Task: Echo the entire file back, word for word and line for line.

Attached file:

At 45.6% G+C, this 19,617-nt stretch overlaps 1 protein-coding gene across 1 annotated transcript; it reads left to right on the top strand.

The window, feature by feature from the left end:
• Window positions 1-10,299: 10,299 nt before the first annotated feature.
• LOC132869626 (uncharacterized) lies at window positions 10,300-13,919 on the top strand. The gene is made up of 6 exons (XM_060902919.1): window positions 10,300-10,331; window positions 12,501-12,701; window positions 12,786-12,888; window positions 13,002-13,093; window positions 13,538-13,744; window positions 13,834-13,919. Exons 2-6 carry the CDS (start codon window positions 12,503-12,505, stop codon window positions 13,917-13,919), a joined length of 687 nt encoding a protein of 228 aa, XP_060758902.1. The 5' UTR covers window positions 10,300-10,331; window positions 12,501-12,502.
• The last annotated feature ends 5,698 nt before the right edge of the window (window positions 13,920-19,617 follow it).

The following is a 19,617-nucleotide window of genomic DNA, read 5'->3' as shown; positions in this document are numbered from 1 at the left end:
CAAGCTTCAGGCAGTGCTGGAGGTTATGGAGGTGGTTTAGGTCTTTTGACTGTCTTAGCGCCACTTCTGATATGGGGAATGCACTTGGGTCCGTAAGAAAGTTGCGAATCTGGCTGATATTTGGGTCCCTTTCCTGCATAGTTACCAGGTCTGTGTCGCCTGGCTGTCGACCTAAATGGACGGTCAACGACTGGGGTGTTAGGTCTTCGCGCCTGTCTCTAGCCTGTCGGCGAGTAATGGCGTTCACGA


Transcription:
At 45.6% G+C, this 19,617-nt stretch overlaps 1 protein-coding gene across 1 annotated transcript; it reads left to right on the top strand.

The window, feature by feature from the left end:
• Window positions 1-10,299: 10,299 nt before the first annotated feature.
• LOC132869626 (uncharacterized) lies at window positions 10,300-13,919 on the top strand. The gene is made up of 6 exons (XM_060902919.1): window positions 10,300-10,331; window positions 12,501-12,701; window positions 12,786-12,888; window positions 13,002-13,093; window positions 13,538-13,744; window positions 13,834-13,919. Exons 2-6 carry the CDS (start codon window positions 12,503-12,505, stop codon window positions 13,917-13,919), a joined length of 687 nt encoding a protein of 228 aa, XP_060758902.1. The 5' UTR covers window positions 10,300-10,331; window positions 12,501-12,502.
• The last annotated feature ends 5,698 nt before the right edge of the window (window positions 13,920-19,617 follow it).

The following is a 19,617-nucleotide window of genomic DNA, read 5'->3' as shown; positions in this document are numbered from 1 at the left end:
CAAGCTTCAGGCAGTGCTGGAGGTTATGGAGGTGGTTTAGGTCTTTTGACTGTCTTAGCGCCACTTCTGATATGGGGAATGCACTTGGGTCCGTAAGAAAGTTGCGAATCTGGCTGATATTTGGGTCCCTTTCCTGCATAGTTACCAGGTCTGTGTCGCCTGGCTGTCGACCTAAATGGACGGTCAACGACTGGGGTGTTAGGTCTTCGCGCCTGTCTCTAGCCTGTCGGCGAGTAATGGCGTTCACGA